In September 2018 the Worldwide Harmonised Light Vehicle Test Procedure (WLTP) was introduced as a new, and potentially more accurate, way to test new cars for their emissions and fuel economy. The procedure is much more stringent than the system it replaced, the New European Driving Cycle (NEDC), a lab-based testing system which often produced inflated fuel economy figures and incorrect emission results.
One immediate effect is that many new cars on sale are now advertised with lower fuel economy figures, but that is merely a reflection of the tougher, real world testing that the WLTP uses and doesn’t suggest that the cars have suddenly begun to perform worse than before. Indeed, the old NEDC system was discovered to provide incorrect data for both fuel economy and of course emissions, unearthed when Volkswagen’s “Dieselgate” scandal hit the headlines – the manufacturer had been using a cheat device during testing, leading to significantly higher emissions when the vehicles were then sent out onto the open roads. Moreover, the NEDC wasn’t an accurate reflection of newer technologies either, and hence the need for a new standard.
WLTP has not yet been introduced worldwide, with early adopters mainly in the EU and other European nations. Major manufacturing countries such as India, Japan and South Korea are expected to follow suit and use WLTP, or a very similar system, by 2021.
One thing to bear in mind when searching for new and used cars is that the old NEDC economy figures may still be used in advertising, so it’s important when comparing vehicles on this basis to make sure you’re looking at figures derived from the same testing, and also understand that WLTP figures will almost certainly be lower than NEDC numbers. All new cars must now be tested under WLTP except for a limited amount of stock which must be sold by September 2019 at the latest.
So how are the WLTP tests different?
Crucially, WLTP aims to reproduce real-world driving and test cars in different configurations, such as a range of weight specifications and on longer road tests at higher speeds. Some economy results will be presented with an associated speed range to enable purchasers to see what they can expect their vehicle to achieve. In the old tests, one vehicle was chosen to represent an entire range, which clearly could be selected to produce the most favourable results! Testing of hybrids is also now done at different stages of a battery’s lifetime and with multiple testing cycles. Again, this is to provide a more accurate indication of battery life, range and economy.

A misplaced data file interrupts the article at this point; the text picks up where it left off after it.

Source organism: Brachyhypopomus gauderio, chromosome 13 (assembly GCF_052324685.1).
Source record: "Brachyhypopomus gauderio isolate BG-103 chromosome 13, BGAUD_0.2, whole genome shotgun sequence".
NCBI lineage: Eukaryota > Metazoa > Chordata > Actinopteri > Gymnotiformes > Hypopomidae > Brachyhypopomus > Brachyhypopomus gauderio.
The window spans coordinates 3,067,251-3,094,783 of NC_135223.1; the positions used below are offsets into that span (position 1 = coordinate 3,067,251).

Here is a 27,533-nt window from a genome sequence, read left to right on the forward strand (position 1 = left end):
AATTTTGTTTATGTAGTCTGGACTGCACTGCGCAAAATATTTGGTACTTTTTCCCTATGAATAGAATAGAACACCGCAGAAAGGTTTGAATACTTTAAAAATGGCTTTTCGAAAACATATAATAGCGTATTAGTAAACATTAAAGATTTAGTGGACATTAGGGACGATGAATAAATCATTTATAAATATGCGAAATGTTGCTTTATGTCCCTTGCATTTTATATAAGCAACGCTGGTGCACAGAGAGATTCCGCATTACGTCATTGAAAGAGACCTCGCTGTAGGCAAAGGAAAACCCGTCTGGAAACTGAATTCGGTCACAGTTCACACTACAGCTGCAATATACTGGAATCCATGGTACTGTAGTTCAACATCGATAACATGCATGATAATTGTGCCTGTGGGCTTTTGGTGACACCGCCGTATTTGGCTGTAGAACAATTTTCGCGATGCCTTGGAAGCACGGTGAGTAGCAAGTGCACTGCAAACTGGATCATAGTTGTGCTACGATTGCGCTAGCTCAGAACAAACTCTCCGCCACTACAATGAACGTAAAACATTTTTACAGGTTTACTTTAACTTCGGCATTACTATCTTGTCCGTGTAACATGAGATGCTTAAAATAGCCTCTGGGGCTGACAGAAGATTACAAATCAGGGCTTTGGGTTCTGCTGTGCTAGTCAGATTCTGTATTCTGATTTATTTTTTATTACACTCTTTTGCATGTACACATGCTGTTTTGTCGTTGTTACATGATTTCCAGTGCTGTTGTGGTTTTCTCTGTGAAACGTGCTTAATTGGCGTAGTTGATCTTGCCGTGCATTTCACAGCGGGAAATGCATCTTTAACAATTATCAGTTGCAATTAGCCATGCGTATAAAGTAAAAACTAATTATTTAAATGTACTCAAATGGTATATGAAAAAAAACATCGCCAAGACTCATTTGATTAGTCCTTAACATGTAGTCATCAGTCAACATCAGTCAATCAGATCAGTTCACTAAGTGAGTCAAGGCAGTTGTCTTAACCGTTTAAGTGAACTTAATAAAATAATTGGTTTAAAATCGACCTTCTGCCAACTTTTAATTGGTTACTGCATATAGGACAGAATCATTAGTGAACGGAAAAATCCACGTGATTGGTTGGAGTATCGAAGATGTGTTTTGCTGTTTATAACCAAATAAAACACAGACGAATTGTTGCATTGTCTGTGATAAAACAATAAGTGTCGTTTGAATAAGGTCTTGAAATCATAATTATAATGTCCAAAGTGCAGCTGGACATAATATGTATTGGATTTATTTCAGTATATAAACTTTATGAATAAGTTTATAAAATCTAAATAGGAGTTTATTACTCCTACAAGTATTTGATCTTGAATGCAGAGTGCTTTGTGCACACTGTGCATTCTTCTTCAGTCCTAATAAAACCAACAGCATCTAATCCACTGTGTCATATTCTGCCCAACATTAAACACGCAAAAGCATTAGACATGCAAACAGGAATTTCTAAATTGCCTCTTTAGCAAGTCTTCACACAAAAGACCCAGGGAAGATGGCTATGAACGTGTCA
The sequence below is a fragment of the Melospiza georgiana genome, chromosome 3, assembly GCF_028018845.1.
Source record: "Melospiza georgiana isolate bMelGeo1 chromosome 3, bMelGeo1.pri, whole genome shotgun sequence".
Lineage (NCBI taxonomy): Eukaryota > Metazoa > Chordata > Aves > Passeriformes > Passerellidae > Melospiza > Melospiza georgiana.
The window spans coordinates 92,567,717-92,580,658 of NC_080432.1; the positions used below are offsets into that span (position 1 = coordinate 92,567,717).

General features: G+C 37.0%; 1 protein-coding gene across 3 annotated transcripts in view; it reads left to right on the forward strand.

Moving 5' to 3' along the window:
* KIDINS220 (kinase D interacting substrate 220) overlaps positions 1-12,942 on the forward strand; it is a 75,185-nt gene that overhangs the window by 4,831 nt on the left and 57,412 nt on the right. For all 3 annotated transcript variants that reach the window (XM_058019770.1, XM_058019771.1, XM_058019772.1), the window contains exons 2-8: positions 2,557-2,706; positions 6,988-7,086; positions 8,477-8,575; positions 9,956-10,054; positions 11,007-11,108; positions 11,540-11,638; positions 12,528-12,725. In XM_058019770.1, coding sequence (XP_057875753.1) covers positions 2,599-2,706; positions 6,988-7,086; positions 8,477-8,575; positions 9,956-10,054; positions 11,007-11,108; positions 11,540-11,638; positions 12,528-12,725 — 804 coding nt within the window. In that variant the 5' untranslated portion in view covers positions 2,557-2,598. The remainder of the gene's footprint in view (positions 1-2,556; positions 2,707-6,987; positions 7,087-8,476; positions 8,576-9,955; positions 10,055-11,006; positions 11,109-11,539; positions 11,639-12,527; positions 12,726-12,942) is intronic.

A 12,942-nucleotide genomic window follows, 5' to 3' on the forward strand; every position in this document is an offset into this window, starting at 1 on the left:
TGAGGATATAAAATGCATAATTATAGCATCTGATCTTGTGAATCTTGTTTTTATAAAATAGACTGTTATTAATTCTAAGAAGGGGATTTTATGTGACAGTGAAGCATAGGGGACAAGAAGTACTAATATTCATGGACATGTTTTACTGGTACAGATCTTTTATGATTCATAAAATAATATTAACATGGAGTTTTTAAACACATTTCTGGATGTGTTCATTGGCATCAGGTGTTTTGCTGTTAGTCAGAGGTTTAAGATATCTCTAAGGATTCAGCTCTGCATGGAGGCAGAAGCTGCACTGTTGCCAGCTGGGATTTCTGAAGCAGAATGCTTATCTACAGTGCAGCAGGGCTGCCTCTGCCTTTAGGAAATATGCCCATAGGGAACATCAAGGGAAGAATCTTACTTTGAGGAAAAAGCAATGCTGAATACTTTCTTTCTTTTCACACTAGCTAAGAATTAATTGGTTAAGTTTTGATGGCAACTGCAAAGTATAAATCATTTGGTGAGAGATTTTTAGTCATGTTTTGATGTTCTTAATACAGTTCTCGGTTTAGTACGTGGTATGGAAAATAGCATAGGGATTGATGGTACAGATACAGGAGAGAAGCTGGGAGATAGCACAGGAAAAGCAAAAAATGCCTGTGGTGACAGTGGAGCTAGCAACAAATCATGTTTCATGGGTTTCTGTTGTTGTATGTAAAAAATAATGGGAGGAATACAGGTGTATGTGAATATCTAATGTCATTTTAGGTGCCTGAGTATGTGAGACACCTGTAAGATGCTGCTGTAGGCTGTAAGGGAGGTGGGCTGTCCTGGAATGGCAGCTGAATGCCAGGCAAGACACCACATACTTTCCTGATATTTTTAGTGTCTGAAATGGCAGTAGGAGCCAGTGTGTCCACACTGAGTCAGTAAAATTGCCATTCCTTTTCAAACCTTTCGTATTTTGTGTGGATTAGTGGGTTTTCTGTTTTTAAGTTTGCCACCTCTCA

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In addition, a new emissions test, the Real Driving Emissions (RDE) procedure, assesses a car’s output in a genuine driving environment. This is mainly used to ensure that manufacturers don’t breach any relevant guidelines or legislation on emissions. While such tests won’t have any impact on your insurance policy premiums, there may be a longer-term effect on tax banding. New or amended categories are likely to appear when the NEDC tests become obsolete in 2020.
The WLTP tests are intended both to provide consumers with better data when researching a purchase and also to restore some confidence in a motor trade that’s struggling in the wake of the emission scandal and a downturn in worldwide sales.